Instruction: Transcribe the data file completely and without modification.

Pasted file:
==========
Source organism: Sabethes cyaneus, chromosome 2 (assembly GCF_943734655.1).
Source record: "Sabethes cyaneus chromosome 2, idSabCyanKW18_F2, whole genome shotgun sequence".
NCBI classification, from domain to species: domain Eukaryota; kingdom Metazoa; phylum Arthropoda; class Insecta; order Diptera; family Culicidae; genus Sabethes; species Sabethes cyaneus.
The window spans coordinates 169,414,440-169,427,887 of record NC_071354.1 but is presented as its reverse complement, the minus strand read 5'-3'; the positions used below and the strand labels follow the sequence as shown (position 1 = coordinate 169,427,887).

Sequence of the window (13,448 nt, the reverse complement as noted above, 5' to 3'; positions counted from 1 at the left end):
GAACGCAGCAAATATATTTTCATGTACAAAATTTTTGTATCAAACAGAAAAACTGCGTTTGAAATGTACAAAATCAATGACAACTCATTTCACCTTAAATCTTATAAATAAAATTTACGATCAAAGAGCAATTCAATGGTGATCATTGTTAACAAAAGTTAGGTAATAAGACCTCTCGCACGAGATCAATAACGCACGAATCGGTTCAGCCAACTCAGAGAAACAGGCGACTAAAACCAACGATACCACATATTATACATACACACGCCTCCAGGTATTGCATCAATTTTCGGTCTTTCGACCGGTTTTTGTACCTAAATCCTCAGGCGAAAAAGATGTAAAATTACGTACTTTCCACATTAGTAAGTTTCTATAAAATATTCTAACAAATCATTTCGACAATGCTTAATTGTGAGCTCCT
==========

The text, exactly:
Source organism: Sabethes cyaneus, chromosome 2 (assembly GCF_943734655.1).
Source record: "Sabethes cyaneus chromosome 2, idSabCyanKW18_F2, whole genome shotgun sequence".
NCBI classification, from domain to species: domain Eukaryota; kingdom Metazoa; phylum Arthropoda; class Insecta; order Diptera; family Culicidae; genus Sabethes; species Sabethes cyaneus.
The window spans coordinates 169,414,440-169,427,887 of record NC_071354.1 but is presented as its reverse complement, the minus strand read 5'-3'; the positions used below and the strand labels follow the sequence as shown (position 1 = coordinate 169,427,887).

Sequence of the window (13,448 nt, the reverse complement as noted above, 5' to 3'; positions counted from 1 at the left end):
GAACGCAGCAAATATATTTTCATGTACAAAATTTTTGTATCAAACAGAAAAACTGCGTTTGAAATGTACAAAATCAATGACAACTCATTTCACCTTAAATCTTATAAATAAAATTTACGATCAAAGAGCAATTCAATGGTGATCATTGTTAACAAAAGTTAGGTAATAAGACCTCTCGCACGAGATCAATAACGCACGAATCGGTTCAGCCAACTCAGAGAAACAGGCGACTAAAACCAACGATACCACATATTATACATACACACGCCTCCAGGTATTGCATCAATTTTCGGTCTTTCGACCGGTTTTTGTACCTAAATCCTCAGGCGAAAAAGATGTAAAATTACGTACTTTCCACATTAGTAAGTTTCTATAAAATATTCTAACAAATCATTTCGACAATGCTTAATTGTGAGCTCCT